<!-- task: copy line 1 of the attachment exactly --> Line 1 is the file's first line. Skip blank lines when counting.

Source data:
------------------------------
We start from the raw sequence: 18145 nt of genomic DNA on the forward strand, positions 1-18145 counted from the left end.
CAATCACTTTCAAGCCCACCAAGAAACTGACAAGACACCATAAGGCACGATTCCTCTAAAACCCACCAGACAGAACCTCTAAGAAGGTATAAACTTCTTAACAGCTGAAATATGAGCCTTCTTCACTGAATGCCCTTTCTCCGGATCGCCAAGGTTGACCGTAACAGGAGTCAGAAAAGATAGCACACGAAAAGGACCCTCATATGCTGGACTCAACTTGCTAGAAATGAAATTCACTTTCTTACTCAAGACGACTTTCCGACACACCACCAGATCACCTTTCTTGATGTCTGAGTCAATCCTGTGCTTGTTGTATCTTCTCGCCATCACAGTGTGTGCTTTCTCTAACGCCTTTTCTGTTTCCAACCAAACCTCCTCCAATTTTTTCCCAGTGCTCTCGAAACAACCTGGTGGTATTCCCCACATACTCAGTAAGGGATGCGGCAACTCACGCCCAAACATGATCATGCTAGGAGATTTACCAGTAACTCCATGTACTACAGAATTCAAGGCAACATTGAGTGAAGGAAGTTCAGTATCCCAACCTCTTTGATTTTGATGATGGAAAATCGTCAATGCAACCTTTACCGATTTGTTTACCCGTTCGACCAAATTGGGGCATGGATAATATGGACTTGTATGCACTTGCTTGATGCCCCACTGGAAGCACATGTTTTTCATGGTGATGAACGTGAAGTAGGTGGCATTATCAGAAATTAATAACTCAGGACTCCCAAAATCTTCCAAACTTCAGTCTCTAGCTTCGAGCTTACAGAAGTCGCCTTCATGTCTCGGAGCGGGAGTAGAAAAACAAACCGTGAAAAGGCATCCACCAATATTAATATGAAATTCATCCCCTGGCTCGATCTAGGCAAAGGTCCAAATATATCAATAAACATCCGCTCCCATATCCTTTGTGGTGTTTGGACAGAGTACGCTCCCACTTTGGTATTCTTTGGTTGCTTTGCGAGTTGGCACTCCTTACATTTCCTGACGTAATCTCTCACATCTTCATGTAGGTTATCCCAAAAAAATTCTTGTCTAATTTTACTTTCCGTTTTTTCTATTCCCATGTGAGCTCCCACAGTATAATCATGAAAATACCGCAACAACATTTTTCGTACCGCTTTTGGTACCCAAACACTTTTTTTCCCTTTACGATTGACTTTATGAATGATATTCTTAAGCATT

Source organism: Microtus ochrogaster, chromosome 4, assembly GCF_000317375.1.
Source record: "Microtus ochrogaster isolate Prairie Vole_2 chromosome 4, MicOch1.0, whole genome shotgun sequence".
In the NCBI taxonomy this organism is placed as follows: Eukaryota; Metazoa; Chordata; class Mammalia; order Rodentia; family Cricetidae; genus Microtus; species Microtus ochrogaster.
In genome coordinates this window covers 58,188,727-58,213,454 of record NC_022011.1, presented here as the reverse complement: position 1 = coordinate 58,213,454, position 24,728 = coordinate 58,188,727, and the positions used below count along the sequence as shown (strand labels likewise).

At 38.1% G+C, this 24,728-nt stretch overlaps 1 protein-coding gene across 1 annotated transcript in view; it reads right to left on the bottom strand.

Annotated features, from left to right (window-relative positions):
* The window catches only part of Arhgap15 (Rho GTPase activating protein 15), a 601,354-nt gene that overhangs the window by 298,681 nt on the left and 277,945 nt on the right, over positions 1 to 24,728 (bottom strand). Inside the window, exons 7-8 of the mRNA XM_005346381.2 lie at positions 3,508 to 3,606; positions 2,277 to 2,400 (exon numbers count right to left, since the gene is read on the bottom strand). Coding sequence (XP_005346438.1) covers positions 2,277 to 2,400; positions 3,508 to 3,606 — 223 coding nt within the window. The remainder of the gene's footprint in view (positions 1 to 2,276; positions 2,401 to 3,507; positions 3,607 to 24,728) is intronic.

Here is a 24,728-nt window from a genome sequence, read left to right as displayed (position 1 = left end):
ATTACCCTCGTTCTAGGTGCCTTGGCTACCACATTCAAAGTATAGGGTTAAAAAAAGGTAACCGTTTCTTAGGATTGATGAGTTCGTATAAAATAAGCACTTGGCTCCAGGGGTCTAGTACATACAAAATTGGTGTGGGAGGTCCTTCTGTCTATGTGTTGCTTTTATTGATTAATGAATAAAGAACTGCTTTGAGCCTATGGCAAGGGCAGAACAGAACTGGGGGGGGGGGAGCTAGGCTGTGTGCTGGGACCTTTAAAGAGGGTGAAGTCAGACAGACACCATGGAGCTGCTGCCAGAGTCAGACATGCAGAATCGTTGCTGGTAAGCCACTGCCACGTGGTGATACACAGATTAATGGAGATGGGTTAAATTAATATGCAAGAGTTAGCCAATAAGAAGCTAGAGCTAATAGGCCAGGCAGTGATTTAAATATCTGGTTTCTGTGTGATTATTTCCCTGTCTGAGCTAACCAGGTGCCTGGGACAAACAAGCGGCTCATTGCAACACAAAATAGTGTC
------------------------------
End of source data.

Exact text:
We start from the raw sequence: 18145 nt of genomic DNA on the forward strand, positions 1-18145 counted from the left end.